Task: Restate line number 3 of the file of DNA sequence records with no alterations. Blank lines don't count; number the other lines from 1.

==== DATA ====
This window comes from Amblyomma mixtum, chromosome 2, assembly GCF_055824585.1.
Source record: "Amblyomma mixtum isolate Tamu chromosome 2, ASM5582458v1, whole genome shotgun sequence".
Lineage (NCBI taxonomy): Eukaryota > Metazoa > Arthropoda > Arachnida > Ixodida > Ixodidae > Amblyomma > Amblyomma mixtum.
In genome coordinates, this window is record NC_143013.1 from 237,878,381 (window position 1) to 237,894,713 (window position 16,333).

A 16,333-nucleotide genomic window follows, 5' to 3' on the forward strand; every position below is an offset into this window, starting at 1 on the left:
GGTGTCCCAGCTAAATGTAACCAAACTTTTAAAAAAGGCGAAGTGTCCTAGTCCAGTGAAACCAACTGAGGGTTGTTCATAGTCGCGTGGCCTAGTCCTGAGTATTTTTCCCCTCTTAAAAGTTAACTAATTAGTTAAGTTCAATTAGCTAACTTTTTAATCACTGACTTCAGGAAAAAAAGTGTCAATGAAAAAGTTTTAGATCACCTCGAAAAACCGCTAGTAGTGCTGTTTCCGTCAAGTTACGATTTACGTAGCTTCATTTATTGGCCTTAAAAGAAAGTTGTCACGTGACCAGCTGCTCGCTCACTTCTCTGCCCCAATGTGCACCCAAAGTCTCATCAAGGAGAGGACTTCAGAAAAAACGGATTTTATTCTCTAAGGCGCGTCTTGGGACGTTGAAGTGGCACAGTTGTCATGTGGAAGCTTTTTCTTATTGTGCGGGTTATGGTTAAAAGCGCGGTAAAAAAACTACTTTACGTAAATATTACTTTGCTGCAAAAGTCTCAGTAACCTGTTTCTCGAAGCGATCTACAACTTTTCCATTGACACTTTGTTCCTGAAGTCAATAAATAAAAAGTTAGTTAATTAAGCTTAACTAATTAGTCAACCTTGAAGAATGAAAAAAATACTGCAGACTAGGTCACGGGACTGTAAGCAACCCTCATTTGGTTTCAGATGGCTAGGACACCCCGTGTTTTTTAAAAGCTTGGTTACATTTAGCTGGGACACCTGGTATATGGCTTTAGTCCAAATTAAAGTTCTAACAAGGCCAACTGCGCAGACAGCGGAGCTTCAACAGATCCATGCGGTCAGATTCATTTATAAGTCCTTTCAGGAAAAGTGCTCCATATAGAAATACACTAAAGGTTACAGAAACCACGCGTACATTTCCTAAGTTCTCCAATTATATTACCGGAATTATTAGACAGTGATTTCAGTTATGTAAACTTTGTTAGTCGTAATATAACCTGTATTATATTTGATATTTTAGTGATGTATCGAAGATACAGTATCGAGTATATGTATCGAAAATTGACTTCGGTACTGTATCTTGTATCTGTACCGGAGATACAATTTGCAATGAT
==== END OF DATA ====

Lineage (NCBI taxonomy): Eukaryota > Metazoa > Arthropoda > Arachnida > Ixodida > Ixodidae > Amblyomma > Amblyomma mixtum.